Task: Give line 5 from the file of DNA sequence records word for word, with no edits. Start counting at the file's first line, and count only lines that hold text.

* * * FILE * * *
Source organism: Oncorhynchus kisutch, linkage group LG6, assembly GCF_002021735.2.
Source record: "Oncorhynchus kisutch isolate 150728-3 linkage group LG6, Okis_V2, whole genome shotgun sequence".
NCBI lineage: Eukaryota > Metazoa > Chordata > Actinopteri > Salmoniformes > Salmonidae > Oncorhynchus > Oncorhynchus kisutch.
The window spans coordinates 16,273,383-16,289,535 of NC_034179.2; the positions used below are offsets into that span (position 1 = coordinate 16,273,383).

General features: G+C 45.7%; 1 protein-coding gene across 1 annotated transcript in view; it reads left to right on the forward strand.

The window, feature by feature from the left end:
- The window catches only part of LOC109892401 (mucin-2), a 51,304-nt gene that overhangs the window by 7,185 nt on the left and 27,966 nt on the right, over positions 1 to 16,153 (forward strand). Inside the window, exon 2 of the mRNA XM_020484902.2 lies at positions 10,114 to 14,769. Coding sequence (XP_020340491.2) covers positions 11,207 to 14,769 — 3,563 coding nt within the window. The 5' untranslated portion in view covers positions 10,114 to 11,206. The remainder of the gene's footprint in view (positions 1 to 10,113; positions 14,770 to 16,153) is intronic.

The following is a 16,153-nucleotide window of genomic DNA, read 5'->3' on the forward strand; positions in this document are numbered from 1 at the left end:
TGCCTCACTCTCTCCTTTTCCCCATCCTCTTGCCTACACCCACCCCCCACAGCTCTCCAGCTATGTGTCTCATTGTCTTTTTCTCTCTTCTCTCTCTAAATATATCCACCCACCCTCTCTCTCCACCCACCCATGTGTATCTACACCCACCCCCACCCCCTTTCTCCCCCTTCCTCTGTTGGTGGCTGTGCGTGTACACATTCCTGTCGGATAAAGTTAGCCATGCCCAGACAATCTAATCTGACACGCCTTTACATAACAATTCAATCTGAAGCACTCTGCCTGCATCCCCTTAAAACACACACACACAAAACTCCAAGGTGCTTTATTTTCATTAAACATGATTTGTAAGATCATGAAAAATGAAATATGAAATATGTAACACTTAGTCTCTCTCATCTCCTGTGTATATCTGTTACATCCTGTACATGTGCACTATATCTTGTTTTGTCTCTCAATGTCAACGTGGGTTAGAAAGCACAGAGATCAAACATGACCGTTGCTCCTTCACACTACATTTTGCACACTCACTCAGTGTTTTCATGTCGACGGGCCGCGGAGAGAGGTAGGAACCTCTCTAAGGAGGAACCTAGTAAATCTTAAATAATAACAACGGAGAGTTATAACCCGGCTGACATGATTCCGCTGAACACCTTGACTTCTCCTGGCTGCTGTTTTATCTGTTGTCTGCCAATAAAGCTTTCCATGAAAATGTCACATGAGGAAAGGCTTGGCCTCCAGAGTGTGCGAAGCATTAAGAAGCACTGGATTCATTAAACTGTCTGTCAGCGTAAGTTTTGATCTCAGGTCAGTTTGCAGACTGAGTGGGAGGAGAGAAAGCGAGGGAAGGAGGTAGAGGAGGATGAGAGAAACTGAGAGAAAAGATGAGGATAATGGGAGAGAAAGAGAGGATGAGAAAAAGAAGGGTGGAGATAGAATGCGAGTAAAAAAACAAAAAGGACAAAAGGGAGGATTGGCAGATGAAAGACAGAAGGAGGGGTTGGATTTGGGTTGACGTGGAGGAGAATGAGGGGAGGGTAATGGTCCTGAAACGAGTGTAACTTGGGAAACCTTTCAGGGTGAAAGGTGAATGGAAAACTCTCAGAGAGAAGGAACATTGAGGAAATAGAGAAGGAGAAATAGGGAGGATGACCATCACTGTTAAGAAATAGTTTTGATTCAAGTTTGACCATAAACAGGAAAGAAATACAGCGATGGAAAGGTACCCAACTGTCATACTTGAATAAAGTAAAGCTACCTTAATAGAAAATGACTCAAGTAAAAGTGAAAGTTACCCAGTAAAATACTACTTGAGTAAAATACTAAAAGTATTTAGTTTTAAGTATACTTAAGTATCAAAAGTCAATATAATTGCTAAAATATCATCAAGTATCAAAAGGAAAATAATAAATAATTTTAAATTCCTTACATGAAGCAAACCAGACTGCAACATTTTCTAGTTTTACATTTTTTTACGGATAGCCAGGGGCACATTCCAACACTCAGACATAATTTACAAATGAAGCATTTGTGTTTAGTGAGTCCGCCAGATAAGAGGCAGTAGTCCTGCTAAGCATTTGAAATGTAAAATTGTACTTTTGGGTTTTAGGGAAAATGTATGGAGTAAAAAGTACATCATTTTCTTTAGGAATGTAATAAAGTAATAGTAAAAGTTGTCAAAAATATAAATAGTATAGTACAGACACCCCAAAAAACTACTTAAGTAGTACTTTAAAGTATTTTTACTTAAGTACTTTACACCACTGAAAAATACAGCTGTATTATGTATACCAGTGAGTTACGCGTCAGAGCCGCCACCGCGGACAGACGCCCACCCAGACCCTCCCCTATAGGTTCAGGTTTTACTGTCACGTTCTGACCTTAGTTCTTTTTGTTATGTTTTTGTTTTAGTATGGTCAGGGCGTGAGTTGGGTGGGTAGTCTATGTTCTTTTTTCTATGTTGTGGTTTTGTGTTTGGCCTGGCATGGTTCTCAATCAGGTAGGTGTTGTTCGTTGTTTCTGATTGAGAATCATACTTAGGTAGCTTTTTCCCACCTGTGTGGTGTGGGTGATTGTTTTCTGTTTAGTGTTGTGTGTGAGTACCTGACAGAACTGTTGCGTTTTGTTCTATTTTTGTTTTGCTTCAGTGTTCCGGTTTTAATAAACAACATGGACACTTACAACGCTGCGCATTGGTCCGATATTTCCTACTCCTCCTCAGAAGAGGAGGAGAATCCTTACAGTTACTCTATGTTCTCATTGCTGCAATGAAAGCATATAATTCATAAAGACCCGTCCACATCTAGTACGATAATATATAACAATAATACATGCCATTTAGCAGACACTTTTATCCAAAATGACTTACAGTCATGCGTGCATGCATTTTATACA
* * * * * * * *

General features: G+C 45.7%; 1 protein-coding gene across 1 annotated transcript in view; it reads left to right on the forward strand.